On the morning that the term “total annihilation” was bandied about in a statement regarding North Korea, the day after the Bay Area’s temperatures hit an unnatural 105 degrees, and only several days after Houston was devastated by record-level floods, I went to the Coconino County Fair. On that day, it was truly the only thing to do.
Down-home fairs fascinate me. There were no state or county fairs where I grew up, in the metropolitan New York area. However, my parents owned a house in the Catskill Mountains, the rolling green hills two hours north of the city. That part of the world is farming and logging country, where folks are fond of their Fireman’s Fairs – festivals that celebrate local volunteer fire departments with parades, fish fries, and portable carnivals. The rides came in on tractor trailers, as did the unwinnable booth games that generally required skills such as shooting water into the mouths of clowns or pulling the right duck out of a kiddie pool in hopes of winning a stuffed polyester leopard or a Budweiser mirror.
Our family attended every one of those events over the course of the summer; after all, we had no television, and there weren’t a whole lot of other available diversions. Those weekends in upstate New York bred in me a love for all things cheesy and carnival-like, so I had no choice but to go to the Coconino County Fair when I saw it advertised in Flagstaff’s free paper.
As fairs go, I can’t say this one was that impressive. The ride selection was quite varied, but none of the options were exciting enough to pull me in. The standard selection of fair food was on display: burgers, barbeque, funnel cakes, donuts, and a new one for me – cheesecake in a cone. But compared to, say, the Eastern Idaho State Fair where I saw deep fried twinkies, deep fried cheese curds, and yes, deep fried butter, this fair didn’t rate all that well in the appalling edibles department. I liked the fairgrounds layout, with its multiple small buildings clearly designed to house the various 4H pursuits (which is to say, there was a rabbit building, a goat building, a chicken building, and two pig buildings). And I appreciated the fairgrounds’ location amidst a sea of ponderosa pine trees, making the site a lot less run-down and dusty than many fairgrounds are.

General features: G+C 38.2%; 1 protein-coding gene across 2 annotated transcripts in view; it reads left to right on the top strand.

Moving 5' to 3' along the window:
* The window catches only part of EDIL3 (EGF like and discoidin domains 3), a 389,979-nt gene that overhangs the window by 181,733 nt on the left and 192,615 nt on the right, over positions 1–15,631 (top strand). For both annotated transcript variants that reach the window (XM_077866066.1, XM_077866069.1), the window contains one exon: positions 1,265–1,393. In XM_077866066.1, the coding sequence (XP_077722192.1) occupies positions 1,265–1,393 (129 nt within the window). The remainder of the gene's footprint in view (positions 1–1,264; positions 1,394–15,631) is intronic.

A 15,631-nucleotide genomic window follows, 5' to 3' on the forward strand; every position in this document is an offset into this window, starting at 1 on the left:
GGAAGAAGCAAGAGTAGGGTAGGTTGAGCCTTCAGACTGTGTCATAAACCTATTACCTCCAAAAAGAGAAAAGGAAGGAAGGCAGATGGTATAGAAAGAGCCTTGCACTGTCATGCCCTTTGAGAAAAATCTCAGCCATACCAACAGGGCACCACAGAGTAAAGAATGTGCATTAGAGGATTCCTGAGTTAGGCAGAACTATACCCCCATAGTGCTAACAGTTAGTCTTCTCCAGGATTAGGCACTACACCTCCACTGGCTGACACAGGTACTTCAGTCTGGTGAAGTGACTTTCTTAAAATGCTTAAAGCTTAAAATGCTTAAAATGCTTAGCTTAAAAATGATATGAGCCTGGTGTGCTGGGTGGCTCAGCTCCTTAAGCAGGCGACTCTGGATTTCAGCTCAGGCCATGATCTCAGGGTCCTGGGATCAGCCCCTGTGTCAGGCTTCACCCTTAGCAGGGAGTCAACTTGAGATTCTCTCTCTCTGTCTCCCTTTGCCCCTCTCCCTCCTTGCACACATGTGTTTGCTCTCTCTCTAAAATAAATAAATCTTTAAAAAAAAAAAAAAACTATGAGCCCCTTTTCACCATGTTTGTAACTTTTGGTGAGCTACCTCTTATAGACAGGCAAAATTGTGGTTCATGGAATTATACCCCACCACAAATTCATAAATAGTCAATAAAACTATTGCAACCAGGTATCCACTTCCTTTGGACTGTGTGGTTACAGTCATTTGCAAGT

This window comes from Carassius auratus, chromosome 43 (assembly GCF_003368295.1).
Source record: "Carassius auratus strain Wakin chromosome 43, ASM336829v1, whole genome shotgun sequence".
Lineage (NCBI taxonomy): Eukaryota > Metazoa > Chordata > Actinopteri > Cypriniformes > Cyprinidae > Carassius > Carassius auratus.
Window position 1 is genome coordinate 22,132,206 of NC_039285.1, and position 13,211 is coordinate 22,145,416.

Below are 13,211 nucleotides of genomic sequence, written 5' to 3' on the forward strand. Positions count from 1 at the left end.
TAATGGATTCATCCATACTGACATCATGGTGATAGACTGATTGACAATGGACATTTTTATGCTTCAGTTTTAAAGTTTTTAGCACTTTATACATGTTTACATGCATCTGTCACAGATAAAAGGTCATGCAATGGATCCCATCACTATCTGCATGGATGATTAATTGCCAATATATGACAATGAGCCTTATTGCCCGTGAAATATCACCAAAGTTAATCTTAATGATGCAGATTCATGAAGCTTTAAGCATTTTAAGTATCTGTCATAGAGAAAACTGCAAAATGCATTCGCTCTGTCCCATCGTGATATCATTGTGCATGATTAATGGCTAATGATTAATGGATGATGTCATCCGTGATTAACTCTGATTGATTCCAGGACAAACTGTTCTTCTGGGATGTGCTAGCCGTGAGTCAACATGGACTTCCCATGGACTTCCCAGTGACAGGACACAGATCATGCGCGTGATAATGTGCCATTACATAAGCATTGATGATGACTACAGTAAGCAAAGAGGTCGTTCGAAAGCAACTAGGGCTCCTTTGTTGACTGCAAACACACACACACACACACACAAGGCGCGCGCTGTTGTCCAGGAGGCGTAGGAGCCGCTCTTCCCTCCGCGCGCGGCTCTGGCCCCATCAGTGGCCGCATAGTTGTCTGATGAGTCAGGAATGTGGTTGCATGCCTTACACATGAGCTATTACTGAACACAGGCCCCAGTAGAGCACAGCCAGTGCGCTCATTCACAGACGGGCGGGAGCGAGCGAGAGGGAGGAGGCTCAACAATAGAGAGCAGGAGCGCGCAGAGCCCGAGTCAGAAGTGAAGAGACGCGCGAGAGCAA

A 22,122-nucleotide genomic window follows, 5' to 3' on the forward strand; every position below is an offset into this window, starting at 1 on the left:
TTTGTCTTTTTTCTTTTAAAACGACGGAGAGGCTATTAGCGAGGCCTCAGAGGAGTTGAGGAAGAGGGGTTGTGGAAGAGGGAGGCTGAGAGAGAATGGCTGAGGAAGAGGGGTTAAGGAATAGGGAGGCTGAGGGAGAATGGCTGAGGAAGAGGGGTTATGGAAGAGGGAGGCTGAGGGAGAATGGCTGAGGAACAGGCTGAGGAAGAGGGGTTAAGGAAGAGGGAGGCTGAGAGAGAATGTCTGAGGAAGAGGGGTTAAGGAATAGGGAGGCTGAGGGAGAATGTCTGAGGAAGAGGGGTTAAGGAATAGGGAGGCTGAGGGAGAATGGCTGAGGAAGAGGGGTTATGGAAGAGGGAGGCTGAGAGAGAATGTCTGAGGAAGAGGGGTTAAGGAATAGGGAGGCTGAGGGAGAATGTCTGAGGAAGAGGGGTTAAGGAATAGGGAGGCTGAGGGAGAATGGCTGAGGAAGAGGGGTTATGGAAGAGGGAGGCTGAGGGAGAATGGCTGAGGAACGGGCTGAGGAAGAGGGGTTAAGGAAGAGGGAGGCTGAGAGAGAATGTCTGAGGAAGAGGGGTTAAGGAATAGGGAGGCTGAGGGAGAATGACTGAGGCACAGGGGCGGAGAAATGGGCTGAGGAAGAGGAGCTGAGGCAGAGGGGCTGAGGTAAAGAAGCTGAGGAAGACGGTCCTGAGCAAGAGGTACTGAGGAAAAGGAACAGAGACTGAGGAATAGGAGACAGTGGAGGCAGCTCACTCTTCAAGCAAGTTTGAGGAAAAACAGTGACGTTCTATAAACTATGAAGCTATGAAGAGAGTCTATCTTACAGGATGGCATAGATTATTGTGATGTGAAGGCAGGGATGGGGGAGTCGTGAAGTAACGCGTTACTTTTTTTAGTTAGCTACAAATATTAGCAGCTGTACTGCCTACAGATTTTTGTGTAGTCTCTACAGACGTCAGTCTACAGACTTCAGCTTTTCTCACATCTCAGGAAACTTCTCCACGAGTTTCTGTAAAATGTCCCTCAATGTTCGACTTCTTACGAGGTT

But what I was thinking about that day was not the uniqueness of this fair; instead, I was thinking about how it was just like all the others, and why that actually matters.
Attending a county fair is, in some ways, the activity most diametrically opposed to international diplomacy its responsibilities for negotiating the threat of nuclear war – the topics that NPR had drilled into my head every morning that week. These fairs are all about agriculture and animal husbandry – pursuits that occur on a local scale. Cultivating plants and raising animals are intensely personal activities, ones in which a human being forms a close relationship with a species of corn, a particular llama, or the composition of the soil on his or her land. In this reality, living things are being grown and cared for, not threatened or destroyed.
People who attend fairs generally do so in search of connection, not division. Everyone goes to the same place to do the same meaningless but amusing activities – get scared on nausea-inducing rides, spend money to win tacky prizes, and eat food that will almost certainly shorten your life span. There’s no long-term global thinking going on here. On the contrary, there’s a lot of short-term, live for the moment fun on display, and it’s the kind of fun that brings people together instead of driving them apart.
You might regard the fair as a meaningless distraction – and it is one, no doubt.
But it’s a challenging and confusing world out there right now, with animosity and antagonism lurking around every corner. If the county fair is a place for people of all walks of life to come together and find shelter from the storm, then I’m all for plunking down eight dollars and screaming my way through the haunted house.